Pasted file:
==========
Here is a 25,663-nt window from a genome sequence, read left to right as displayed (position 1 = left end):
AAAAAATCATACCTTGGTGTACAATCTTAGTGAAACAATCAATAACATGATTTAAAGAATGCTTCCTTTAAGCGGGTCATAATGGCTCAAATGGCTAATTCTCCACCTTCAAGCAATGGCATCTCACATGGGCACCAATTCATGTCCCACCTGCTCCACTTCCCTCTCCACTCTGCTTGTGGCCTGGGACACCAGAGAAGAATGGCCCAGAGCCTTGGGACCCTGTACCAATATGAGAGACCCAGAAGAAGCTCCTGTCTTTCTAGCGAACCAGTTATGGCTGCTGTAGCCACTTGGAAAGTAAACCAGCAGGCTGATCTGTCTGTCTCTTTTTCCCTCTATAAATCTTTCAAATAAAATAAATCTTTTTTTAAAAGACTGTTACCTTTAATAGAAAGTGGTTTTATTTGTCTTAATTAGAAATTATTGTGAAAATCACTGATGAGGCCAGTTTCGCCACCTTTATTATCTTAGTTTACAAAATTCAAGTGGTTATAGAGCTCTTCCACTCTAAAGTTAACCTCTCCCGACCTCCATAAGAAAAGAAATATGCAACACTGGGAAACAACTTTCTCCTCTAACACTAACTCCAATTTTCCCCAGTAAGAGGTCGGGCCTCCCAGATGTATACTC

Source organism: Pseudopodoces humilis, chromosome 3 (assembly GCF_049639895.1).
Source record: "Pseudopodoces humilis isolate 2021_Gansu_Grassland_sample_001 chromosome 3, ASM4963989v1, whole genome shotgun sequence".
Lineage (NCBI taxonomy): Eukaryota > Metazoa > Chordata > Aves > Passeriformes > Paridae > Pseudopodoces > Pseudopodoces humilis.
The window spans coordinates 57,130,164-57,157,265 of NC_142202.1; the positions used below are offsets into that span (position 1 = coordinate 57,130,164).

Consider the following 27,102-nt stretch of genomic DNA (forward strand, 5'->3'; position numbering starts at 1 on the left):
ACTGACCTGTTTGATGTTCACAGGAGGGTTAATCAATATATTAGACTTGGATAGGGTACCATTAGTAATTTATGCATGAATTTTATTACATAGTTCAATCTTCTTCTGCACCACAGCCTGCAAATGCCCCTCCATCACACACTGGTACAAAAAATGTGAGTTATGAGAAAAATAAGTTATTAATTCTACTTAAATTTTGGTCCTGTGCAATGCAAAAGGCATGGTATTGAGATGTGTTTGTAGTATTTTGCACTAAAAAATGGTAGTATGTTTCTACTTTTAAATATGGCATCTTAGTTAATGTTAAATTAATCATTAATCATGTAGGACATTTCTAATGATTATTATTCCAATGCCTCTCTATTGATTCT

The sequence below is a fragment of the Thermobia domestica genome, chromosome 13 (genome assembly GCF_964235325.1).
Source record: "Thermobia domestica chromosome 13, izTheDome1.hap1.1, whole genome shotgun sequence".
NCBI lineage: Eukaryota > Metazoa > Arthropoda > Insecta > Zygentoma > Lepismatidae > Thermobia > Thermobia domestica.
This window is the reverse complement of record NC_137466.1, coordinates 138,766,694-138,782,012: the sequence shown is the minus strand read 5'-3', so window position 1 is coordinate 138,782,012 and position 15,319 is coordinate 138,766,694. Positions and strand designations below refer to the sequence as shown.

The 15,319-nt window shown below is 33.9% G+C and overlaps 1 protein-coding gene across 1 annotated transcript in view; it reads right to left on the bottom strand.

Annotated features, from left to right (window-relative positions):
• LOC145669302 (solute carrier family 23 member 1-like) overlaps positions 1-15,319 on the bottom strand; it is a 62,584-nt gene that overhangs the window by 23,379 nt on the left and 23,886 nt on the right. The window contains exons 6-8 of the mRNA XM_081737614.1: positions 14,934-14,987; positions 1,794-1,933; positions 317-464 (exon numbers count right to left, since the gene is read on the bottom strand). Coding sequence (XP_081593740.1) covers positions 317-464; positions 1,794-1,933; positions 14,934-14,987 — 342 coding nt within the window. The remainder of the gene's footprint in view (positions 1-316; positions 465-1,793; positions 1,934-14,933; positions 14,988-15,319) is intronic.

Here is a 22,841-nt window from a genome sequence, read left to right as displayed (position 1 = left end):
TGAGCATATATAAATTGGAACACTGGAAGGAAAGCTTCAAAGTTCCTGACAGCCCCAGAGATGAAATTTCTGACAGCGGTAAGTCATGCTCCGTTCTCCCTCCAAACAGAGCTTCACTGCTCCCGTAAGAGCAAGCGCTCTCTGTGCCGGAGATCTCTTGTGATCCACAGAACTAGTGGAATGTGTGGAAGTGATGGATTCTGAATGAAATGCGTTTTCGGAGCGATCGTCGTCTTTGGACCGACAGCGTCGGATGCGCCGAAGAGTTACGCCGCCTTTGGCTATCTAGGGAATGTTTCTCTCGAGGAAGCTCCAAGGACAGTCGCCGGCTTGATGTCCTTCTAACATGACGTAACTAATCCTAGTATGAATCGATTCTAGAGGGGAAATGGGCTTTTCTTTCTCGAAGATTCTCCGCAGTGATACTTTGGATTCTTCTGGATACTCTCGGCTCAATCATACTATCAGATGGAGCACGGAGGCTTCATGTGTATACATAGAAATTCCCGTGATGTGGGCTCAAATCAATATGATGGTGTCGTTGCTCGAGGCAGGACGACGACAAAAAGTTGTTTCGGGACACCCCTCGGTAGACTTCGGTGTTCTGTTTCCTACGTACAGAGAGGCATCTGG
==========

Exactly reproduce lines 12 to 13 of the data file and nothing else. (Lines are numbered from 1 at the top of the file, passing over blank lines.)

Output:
This window is the reverse complement of record NC_137466.1, coordinates 138,766,694-138,782,012: the sequence shown is the minus strand read 5'-3', so window position 1 is coordinate 138,782,012 and position 15,319 is coordinate 138,766,694. Positions and strand designations below refer to the sequence as shown.

The 15,319-nt window shown below is 33.9% G+C and overlaps 1 protein-coding gene across 1 annotated transcript in view; it reads right to left on the bottom strand.